A Friend to the End Hannah Goslar had known Anne since the age of four. It was Hannah who spoke to Anne at Bergen Belsen through the barbed wire fence separating the sides of the camp. Anne had told Hannah that she feared that her parents were dead and that Margot was very ill. Hannah tried to get Anne food by throwing packages over the fence. Hannah was shipped out of Bergen Belsen and never saw Anne again. Hannah’s story was published in 1997 and she appeared in the documentary Anne Frank Remembered. Photo: From the book, Memories of Anne Frank, Alison Gold 1999
Jacqueline Sanders-van Maarsen June 14, 1942 “ I only met Jacqueline van Maarsen when I started school at the Jewish Lyceum, and now she is my best friend.” -Anne Frank “I often think back to that little girl who became the famous Anne Frank, to the times I am stopped on the street and asked where the Anne Frank House is, and to how it feels when I see her name in the newspaper or on television. It often strikes me as ironic to hear heads of state and other important people quoting Anne in their speeches, because Anne had such a desire to be famous.” Jacqueline van Maarsen, Anne Frank Magazine - 2001 Jacqueline today and in 1943.
Anne Wins an Academy Award In 1996 Director Jon Blair and Miep Gies accept the Oscar for Best documentary film, Anne Frank Remembered. "In this city of celluloid heroes, Miep Gies is a true hero.“ –Jon Blair The audience gives them a standing ovation. The International Movie Database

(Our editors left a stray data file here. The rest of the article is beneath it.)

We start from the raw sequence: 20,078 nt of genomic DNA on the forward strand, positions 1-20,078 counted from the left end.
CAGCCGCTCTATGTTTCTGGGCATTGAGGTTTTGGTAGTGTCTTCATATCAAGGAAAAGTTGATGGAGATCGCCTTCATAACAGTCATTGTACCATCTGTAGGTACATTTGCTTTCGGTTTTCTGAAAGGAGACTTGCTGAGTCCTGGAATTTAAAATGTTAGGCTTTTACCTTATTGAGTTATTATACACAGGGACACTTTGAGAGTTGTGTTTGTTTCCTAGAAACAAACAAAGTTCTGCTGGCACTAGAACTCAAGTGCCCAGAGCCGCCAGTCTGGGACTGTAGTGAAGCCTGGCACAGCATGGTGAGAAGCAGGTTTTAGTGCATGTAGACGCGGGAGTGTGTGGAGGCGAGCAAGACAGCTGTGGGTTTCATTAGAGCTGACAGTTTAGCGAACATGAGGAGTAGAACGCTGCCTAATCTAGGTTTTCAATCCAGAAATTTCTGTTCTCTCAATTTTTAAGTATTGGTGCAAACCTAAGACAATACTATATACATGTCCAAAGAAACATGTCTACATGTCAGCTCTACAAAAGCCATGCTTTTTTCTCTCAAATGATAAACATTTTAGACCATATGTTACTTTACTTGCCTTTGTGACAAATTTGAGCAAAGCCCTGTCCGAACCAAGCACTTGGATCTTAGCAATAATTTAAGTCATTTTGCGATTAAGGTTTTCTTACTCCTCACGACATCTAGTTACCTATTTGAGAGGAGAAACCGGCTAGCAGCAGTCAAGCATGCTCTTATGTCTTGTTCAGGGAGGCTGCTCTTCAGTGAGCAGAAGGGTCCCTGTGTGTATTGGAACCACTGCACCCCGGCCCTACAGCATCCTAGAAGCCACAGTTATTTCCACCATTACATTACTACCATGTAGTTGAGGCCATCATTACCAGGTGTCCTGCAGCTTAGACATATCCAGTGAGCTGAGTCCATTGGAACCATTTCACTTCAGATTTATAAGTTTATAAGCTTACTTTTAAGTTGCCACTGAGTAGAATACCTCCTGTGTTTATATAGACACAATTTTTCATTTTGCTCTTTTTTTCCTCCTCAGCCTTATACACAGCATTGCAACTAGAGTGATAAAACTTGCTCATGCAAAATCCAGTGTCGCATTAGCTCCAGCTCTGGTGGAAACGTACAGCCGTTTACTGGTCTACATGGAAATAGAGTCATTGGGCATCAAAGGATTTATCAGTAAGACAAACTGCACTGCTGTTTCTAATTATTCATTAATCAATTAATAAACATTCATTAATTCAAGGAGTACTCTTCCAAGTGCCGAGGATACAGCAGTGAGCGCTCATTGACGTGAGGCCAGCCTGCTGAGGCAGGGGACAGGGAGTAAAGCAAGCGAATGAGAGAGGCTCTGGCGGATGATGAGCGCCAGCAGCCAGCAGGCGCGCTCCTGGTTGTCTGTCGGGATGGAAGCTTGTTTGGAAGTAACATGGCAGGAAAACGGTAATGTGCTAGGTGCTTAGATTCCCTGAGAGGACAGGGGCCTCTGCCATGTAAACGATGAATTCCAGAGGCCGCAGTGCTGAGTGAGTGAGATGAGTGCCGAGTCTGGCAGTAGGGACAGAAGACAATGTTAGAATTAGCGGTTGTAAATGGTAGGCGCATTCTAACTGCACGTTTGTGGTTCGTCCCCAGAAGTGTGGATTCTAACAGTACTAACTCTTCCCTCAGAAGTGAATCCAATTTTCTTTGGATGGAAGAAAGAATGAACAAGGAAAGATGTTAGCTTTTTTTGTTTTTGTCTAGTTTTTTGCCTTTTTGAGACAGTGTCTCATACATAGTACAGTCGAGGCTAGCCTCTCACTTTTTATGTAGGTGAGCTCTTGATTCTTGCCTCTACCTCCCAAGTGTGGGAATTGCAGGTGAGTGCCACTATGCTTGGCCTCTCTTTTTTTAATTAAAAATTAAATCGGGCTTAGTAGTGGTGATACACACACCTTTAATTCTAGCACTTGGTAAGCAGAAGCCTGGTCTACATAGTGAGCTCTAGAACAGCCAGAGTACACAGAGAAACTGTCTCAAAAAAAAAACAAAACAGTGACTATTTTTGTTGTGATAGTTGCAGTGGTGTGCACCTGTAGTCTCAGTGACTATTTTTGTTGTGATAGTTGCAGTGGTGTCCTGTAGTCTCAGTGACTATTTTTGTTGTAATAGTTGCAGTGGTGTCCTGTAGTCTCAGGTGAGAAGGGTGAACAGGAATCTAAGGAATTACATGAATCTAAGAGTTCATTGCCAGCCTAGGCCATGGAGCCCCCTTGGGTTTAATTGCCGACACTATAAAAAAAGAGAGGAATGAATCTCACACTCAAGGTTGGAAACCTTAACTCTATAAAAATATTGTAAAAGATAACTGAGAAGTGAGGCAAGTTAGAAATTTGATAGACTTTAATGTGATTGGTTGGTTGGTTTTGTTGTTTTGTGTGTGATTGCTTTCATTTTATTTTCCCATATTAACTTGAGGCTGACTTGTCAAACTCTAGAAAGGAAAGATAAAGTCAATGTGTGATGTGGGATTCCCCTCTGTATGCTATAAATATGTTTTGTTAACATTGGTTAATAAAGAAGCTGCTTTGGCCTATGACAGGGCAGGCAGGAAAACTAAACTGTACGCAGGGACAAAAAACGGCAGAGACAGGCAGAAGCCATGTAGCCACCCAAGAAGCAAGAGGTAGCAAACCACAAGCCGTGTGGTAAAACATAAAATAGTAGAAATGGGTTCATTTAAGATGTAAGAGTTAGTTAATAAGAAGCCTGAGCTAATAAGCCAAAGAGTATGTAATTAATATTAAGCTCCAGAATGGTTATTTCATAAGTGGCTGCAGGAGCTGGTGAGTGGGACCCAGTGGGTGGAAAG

New Pages Discovered In 1998 five more pages of Anne’s diary are discovered and cause controversy due to the nature of Anne’s comments about her parents’ marriage. The pages are included in new versions of the diary. Photos: Anne Frank Museum
Who Betrayed the Frank Family? On August 4, 1944, S.S. official Karl Joseph Silberbauer and three Dutch collaborators came to the Prinsengracht 263, where the Frank family was in hiding. The police arrived and demanded to be taken to the Jews in hiding and were taken straight to the “Secret Annex.” Silberbauer told investigators after the war that he could not say who alerted the Nazis to the Frank family. Karl Joseph Silberbauer Photo: Anne Frank Museum